Hi again! This post will be my last of the summer. I hope you've been enjoying the previous ones. I've tried to be as detailed as possible to give you an insight into how data science works at Johnson & Johnson (J&J). By now, my internship has already ended and I am in the thick of things again as a graduate student at Columbia. With the fall hiring season starting to get underway at many schools, I'll write for those of you who are curious about life at J&J doing data science. I will also share some fun and interesting activities I enjoyed during the summer, and some thoughts looking back at my experience.
Working hard and playing hard
Before J&J, I had never imagined that an internship could involve activities like going out for laser tag, volleyball, and dodgeball with other interns and people in my team and department. But guess what? That's exactly what happened this summer! Plus, it happened on a work day (a Monday, if I remember correctly). We got the entire day off to go and have fun. Then, after we were all sweaty and worn-out from playing, we didn't have to go back to work. We just headed back home early and had the rest of the day to ourselves. Need I say more about the awesomeness? I think you get the picture.
I'm certainly not suggesting that we all go out and play every day. People at the office, including the interns, work on many projects and get things done. However, I definitely got the sense that my department understood the value of having fun, taking a break occasionally, and getting to know your colleagues outside of the professional environment. There is nothing like throwing foam balls around in dodgeball to hit that mental reset button in your brain. The experience also makes you see your colleagues in a completely new light. Competitive games seem to bring out more of the character in each person, which is pretty fascinating if you're paying attention.
Many people completely changed when taken out of the formal office setting and dropped in the middle of a dodgeball game. Some became bolder, rushing to the front lines, while others stayed back and played more cautiously. Me? I wasn't afraid to take some hits if I had to, but my best ability was catching the balls, not dishing out the throws (for those not familiar with dodgeball, catching a throw takes out the opponent player and allows you to put back in a team player who was hit earlier). I let the best offensive hitters move to the front and do their thing, then I moved up when they had exhausted their ball supply and went in search of ammunition. Anyway, I digress.
A culture of sharing and collaborating
Here's another interesting fact about the data science team: We were about evenly split between introverts and extroverts. I was pretty surprised when we got the Myers-Briggs results back and saw the distribution (for those of you who are curious, I tested INFP). Yet, despite our drastically working styles and personalities, we all got along together, both in and out of the office. I think it speaks to the kind of environment that J&J fosters and the people they hire that things went as smoothly as they did.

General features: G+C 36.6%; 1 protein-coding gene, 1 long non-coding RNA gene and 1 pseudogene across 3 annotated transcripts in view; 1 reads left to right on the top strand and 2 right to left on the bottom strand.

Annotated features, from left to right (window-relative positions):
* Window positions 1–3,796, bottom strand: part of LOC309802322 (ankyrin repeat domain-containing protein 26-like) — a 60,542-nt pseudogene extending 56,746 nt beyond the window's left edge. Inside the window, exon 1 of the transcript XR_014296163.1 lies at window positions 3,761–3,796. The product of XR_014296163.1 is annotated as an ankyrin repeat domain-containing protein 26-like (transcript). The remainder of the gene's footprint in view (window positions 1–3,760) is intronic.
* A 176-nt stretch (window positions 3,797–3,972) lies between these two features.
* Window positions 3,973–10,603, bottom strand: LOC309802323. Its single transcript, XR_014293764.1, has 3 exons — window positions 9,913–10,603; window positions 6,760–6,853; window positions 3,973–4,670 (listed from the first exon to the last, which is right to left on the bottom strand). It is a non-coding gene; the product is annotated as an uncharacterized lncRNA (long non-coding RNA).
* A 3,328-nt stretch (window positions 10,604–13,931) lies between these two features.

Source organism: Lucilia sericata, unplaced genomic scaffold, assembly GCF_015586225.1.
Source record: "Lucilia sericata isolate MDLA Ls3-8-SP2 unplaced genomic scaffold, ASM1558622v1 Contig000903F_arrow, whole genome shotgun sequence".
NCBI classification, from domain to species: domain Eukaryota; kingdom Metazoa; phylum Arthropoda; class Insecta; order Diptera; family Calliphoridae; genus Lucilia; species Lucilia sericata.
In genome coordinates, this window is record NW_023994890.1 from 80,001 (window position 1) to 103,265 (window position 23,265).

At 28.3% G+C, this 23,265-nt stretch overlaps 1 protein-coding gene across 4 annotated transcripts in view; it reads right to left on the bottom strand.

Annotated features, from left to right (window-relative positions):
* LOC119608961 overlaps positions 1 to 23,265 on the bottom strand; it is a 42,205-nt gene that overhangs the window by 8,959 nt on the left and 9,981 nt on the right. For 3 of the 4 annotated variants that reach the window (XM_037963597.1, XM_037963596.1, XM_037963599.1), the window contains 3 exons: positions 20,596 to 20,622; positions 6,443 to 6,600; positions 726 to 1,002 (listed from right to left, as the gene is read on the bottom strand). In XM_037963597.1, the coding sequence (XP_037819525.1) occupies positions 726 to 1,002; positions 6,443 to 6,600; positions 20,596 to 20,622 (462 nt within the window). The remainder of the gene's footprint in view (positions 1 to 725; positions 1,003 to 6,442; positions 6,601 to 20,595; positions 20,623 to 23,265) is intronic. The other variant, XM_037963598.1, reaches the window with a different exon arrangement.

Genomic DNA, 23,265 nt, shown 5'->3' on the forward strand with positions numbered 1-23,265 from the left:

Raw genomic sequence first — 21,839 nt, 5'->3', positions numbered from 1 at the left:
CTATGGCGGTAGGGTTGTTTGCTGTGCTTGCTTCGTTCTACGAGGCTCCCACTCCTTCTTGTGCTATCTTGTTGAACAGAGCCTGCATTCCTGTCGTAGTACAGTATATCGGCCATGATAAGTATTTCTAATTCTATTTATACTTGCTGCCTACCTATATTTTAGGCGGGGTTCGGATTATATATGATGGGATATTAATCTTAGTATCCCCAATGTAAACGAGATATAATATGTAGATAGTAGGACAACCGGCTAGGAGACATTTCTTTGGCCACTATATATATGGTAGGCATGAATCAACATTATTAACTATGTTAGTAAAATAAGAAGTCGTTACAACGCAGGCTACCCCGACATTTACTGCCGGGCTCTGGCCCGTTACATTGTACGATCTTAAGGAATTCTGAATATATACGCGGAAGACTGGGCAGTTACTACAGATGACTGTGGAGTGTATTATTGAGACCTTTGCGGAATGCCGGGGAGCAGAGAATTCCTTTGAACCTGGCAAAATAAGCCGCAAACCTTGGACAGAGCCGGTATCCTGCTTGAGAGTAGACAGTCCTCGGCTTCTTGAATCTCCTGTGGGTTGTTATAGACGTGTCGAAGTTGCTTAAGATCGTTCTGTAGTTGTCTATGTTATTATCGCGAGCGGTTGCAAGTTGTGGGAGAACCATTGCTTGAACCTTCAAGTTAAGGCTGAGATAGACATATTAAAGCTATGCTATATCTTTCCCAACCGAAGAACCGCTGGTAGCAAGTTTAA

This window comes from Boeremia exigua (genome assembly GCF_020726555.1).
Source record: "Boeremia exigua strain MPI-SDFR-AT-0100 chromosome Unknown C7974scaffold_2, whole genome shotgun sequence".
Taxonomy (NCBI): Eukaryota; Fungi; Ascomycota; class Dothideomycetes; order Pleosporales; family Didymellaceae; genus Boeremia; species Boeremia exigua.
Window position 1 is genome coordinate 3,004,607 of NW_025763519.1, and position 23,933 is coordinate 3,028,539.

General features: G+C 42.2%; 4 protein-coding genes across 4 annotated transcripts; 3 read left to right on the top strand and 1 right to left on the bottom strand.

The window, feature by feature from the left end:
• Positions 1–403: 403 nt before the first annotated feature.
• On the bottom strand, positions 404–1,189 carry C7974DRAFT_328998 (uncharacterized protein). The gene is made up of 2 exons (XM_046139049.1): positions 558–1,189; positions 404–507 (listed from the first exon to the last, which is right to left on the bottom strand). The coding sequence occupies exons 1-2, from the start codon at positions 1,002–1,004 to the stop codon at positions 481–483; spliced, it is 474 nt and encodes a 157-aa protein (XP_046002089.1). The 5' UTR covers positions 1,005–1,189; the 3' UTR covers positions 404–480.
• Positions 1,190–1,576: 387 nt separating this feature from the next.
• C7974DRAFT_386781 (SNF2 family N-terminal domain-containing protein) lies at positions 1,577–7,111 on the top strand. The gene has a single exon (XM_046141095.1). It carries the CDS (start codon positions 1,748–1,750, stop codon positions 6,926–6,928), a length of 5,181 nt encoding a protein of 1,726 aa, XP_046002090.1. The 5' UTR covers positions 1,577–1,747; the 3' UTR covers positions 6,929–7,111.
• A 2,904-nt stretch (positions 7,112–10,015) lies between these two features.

Before I end, there's one last thing I want to mention because I really appreciated this part of the summer: Executive lunch and learn. You show up, get fed, and get to sit down with a manager/director/VP talks about their career and fields, and answer any questions from you and the other interns about just about anything. What could be better? I've heard that a lot of big companies are doing this kind of thing now, but I still have to say, I thought it was an incredible opportunity to hear from the top leaders at J&J. They all took unique paths to get to where they are today. Some started at J&J fresh out of college and moved from role to role, or department to department as they outgrew each position. Others started in a completely different industry and by chance found J&J and came to love the company for its culture.
Hearing them tell their stories, each in their personal style and voice, is like nothing else. It gave me a better perspective on my own career and helped me see my own story in different ways. Sometimes, you'll even hear them talk about fascinating topics that have nothing to do with J&J or their jobs. I remember one time where the speaker was asked a question about his experiences at business school. He started out talking about the MBA program, but after a while launched into a riveting discussion of a class he had taken on economic development. The talk turned into a mini-crash course on the elements that you would need if you wanted to develop a country from the ground up. For someone like me who had never taken a business course but had always been curious about what they taught, listening to him was simply amazing. But maybe that's just me.
Oh, one more thing before I sign off: After hearing him speak at a lunch and learn, I reached out by email to a VP in IT and was able to land a personal 1 on 1 with him in his private office for half an hour. That has got to be a highlight of my summer at J&J.
Well, that's all I have. It's been fun recounting the experiences I've had these past few months. Hope you've enjoyed too. If you have any questions about my experience, I'm active on LinkedIn. Feel free to look me up and shoot me a message!
A closing note: The company really emphasized their credo during the summer, and stressed how fundamental it is to the culture at J&J. It talks about the company’s responsibility to the final users of their products and services, their responsibility to their employees, communities and stockholders. I thought to describe it in my own words but I couldn’t really do it justice. So here it is.